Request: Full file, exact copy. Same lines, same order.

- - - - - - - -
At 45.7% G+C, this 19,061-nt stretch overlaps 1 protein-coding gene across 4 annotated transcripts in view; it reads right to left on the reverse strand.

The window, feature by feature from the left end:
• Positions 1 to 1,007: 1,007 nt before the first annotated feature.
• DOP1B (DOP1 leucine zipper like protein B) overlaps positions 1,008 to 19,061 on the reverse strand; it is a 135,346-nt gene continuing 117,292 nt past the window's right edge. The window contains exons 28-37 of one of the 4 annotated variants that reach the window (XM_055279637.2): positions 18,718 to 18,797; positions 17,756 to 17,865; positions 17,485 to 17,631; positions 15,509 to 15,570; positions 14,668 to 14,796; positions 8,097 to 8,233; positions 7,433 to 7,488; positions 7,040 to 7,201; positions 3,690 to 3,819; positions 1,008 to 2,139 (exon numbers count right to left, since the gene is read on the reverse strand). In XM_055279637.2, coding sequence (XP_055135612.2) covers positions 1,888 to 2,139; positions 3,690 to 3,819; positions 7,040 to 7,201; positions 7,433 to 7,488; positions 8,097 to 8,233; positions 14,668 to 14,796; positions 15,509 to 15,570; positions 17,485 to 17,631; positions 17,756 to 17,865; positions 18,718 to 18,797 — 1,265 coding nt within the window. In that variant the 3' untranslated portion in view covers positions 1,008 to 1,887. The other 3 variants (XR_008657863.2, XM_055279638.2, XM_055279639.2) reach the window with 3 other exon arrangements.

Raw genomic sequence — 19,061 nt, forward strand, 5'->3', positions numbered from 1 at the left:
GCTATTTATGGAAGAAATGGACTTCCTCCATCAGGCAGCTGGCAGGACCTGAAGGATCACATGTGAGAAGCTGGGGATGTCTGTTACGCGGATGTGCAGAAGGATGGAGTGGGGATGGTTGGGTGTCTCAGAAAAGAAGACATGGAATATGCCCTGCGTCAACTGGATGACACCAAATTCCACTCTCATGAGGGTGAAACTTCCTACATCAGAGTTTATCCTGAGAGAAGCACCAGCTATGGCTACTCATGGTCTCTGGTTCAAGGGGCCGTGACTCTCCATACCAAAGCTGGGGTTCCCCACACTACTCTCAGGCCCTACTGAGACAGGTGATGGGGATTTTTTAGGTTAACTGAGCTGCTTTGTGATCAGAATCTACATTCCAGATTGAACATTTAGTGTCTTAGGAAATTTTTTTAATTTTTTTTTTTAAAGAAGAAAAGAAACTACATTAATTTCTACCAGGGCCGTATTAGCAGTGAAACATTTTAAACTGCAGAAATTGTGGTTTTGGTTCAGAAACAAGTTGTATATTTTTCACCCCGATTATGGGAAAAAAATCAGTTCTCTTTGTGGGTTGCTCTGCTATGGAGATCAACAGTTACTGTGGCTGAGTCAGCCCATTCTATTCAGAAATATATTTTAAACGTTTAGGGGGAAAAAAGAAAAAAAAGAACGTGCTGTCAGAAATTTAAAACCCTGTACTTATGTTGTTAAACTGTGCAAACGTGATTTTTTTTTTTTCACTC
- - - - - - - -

At 45.7% G+C, this 19,061-nt stretch overlaps 1 protein-coding gene across 4 annotated transcripts in view; it reads right to left on the reverse strand.

The window, feature by feature from the left end:
• Positions 1 to 1,007: 1,007 nt before the first annotated feature.
• DOP1B (DOP1 leucine zipper like protein B) overlaps positions 1,008 to 19,061 on the reverse strand; it is a 135,346-nt gene continuing 117,292 nt past the window's right edge. The window contains exons 28-37 of one of the 4 annotated variants that reach the window (XM_055279637.2): positions 18,718 to 18,797; positions 17,756 to 17,865; positions 17,485 to 17,631; positions 15,509 to 15,570; positions 14,668 to 14,796; positions 8,097 to 8,233; positions 7,433 to 7,488; positions 7,040 to 7,201; positions 3,690 to 3,819; positions 1,008 to 2,139 (exon numbers count right to left, since the gene is read on the reverse strand). In XM_055279637.2, coding sequence (XP_055135612.2) covers positions 1,888 to 2,139; positions 3,690 to 3,819; positions 7,040 to 7,201; positions 7,433 to 7,488; positions 8,097 to 8,233; positions 14,668 to 14,796; positions 15,509 to 15,570; positions 17,485 to 17,631; positions 17,756 to 17,865; positions 18,718 to 18,797 — 1,265 coding nt within the window. In that variant the 3' untranslated portion in view covers positions 1,008 to 1,887. The other 3 variants (XR_008657863.2, XM_055279638.2, XM_055279639.2) reach the window with 3 other exon arrangements.

Raw genomic sequence — 19,061 nt, forward strand, 5'->3', positions numbered from 1 at the left:
GCTATTTATGGAAGAAATGGACTTCCTCCATCAGGCAGCTGGCAGGACCTGAAGGATCACATGTGAGAAGCTGGGGATGTCTGTTACGCGGATGTGCAGAAGGATGGAGTGGGGATGGTTGGGTGTCTCAGAAAAGAAGACATGGAATATGCCCTGCGTCAACTGGATGACACCAAATTCCACTCTCATGAGGGTGAAACTTCCTACATCAGAGTTTATCCTGAGAGAAGCACCAGCTATGGCTACTCATGGTCTCTGGTTCAAGGGGCCGTGACTCTCCATACCAAAGCTGGGGTTCCCCACACTACTCTCAGGCCCTACTGAGACAGGTGATGGGGATTTTTTAGGTTAACTGAGCTGCTTTGTGATCAGAATCTACATTCCAGATTGAACATTTAGTGTCTTAGGAAATTTTTTTAATTTTTTTTTTTAAAGAAGAAAAGAAACTACATTAATTTCTACCAGGGCCGTATTAGCAGTGAAACATTTTAAACTGCAGAAATTGTGGTTTTGGTTCAGAAACAAGTTGTATATTTTTCACCCCGATTATGGGAAAAAAATCAGTTCTCTTTGTGGGTTGCTCTGCTATGGAGATCAACAGTTACTGTGGCTGAGTCAGCCCATTCTATTCAGAAATATATTTTAAACGTTTAGGGGGAAAAAAGAAAAAAAAGAACGTGCTGTCAGAAATTTAAAACCCTGTACTTATGTTGTTAAACTGTGCAAACGTGATTTTTTTTTTTTCACTC